neighborhood watch signs can make would-be burglars think twice.

Utilize these suggestions and you will make your home a safer place to live in.

Joe Timbers has written on href="">home and office
security including ideas on href="">enhancing
home security, href="">tips
for home security while on vacation and more. Click on the previous links to
see some of his articles.

Mindfulness And Mental Health Improvement

What's going on in your head? Until you know, there can be all sorts of
problems. Uncorrectable problems. You can't fix a problem that you don't see,
right? That is where mindfulness comes in. Mindfulness and mental health are
intimately connected.

Your mind is busy in there right now, talking about all sorts of things. It may
be telling you that you are tired of your job, or that you are a victim of
circumstance. It may be running through a list of all the things you need to be
doing. It may be saying all the wrong things, and yet you may hear none of it.
You may just feel a slight anxiety building as your day goes on.

When I first learned how to do basic mindfulness exercises, I was amazed. I
found that whole conversations were going on just below consciousness. Not only
was it interesting to see, but the most amazing part was that I could now often
end feelings of worry or anxiety. All I had to do was stop and watch my mind
until I found the cause.

Yes, it actually is often that simple. If you forgot to write down an
appointment, for example, it may be bothering you for hours. As soon as you see
that, you write it down and you feel relaxed again. If an argument is playing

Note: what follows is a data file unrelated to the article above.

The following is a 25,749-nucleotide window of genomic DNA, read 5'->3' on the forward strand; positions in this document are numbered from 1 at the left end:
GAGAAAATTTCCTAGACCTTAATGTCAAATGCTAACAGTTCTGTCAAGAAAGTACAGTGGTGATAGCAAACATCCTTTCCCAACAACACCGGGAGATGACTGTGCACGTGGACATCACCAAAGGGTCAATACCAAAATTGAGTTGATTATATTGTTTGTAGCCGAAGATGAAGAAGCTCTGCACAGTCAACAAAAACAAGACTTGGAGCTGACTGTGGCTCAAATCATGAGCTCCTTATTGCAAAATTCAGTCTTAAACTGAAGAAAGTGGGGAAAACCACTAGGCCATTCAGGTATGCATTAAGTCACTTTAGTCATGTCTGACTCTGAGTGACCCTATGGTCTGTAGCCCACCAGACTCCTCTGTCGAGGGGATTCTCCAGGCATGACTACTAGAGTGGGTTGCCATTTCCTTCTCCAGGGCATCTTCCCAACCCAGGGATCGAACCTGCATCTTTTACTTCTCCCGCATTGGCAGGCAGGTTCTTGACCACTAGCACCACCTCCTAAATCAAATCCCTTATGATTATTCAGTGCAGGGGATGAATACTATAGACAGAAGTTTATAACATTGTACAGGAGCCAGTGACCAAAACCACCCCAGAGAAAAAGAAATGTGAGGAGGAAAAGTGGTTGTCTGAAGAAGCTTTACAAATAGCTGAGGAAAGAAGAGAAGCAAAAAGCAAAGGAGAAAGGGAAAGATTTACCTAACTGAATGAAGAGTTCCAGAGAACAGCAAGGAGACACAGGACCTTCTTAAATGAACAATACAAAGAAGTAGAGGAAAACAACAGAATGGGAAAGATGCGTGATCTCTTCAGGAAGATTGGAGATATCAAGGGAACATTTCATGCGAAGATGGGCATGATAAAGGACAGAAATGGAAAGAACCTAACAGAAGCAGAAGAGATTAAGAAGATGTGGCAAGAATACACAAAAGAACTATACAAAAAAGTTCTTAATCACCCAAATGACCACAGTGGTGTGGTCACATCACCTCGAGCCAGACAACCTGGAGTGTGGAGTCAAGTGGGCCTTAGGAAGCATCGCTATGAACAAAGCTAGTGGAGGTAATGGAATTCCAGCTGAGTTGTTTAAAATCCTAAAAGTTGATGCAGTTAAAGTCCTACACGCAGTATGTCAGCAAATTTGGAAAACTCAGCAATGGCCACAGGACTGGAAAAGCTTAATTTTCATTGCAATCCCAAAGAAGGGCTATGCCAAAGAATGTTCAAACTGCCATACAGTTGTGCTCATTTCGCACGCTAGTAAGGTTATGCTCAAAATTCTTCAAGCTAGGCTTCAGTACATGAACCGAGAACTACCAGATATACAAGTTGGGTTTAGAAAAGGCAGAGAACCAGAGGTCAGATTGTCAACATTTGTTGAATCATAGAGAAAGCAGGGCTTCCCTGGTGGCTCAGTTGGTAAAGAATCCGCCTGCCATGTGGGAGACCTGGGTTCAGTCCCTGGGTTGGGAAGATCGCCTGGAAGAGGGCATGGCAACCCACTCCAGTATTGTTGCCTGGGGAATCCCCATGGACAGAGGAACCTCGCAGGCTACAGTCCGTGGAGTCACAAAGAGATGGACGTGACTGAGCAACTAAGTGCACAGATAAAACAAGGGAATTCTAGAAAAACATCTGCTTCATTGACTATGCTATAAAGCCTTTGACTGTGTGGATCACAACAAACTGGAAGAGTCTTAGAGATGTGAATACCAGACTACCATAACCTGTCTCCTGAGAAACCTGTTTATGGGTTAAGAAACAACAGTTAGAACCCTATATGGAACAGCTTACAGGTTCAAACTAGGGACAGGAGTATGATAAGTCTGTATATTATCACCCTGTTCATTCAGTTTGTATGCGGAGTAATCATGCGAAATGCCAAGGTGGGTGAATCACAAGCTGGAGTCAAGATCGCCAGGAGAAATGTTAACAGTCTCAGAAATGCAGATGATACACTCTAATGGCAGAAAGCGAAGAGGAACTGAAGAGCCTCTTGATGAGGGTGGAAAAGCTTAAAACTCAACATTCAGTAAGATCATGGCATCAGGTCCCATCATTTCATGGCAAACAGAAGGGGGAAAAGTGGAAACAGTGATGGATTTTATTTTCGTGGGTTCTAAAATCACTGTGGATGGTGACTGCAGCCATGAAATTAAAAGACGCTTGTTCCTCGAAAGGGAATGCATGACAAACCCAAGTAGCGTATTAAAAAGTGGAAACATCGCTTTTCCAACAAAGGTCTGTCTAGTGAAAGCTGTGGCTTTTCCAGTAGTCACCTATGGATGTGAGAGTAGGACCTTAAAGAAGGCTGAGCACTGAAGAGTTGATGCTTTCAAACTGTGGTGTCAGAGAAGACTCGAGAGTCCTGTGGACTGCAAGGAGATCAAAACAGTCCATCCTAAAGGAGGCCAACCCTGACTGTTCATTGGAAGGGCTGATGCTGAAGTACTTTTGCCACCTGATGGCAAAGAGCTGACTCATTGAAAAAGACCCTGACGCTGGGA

and replaying subconsciously in your mind and stressing you out, often just
bringing it to consciousness will make you laugh and dismiss it.

Mindfulness And Long Term Mental Health

Don't underestimate the power of short term happiness and good thoughts to
influence the course of your mental health over the longer term. Resolve
anxieties and stresses now, and regularly, and you'll be healthier, and you'll
be developing good habits. Good feelings now lead to good feelings in the
future, and habits are what we need for any long term results.

As for the big problems, mindfulness is a way to see them more clearly for what
they are. As you get better at tuning into your own subconscious mind, you will
start to see patterns. I found, for example, that my mind was mulling over and
worrying about all the possible choices in decisions that weren't made. It
caused me endless stress.

Seeing this clearly, finally recognizing how destructive this habit of
indecisiveness was, lead me to change. I started making decisions more quickly,
just to try a new way. I immediately experienced how stress diminishes once a
decision is made. My habits began to change, and I was getting more done with
less anxiety.

The most basic mindfulness exercise is to just sit quietly and start paying
attention to everything going on in your body and mind. Of course this can be
difficult if you've never done it, and this article isn't a how-to. This is just
to make the case that it's worth learning. There is definitely a connection
between mindfulness and mental health.

Steve Gillman has meditated and studied meditation for over twenty years. You
can find a good HREF="">mindfulness
exercise and subscribe to The Meditation Newsletter at:

Friday, January 06, 2006

How a Hard of Hearing Person Hears

A hearing loss is complex. It varies from person to person depending on the degree and type of their hearing loss and personal adaptation.

Effective communication begins with understanding:
Better communication does not necessarily mean speaking louder. Hard of hearing people do not hear more softly; they hear differently.

A hearing aid amplifies sounds, which the hard of hearing person can, in some way, pick up by the ear. If the person cannot hear certain sounds, a hearing aid will not restore the ability to hear them.

Hearing is situational. You may hear in one situation and not in another. For example, a small room with two people is a better listening environment than a noisy cafeteria or gathering.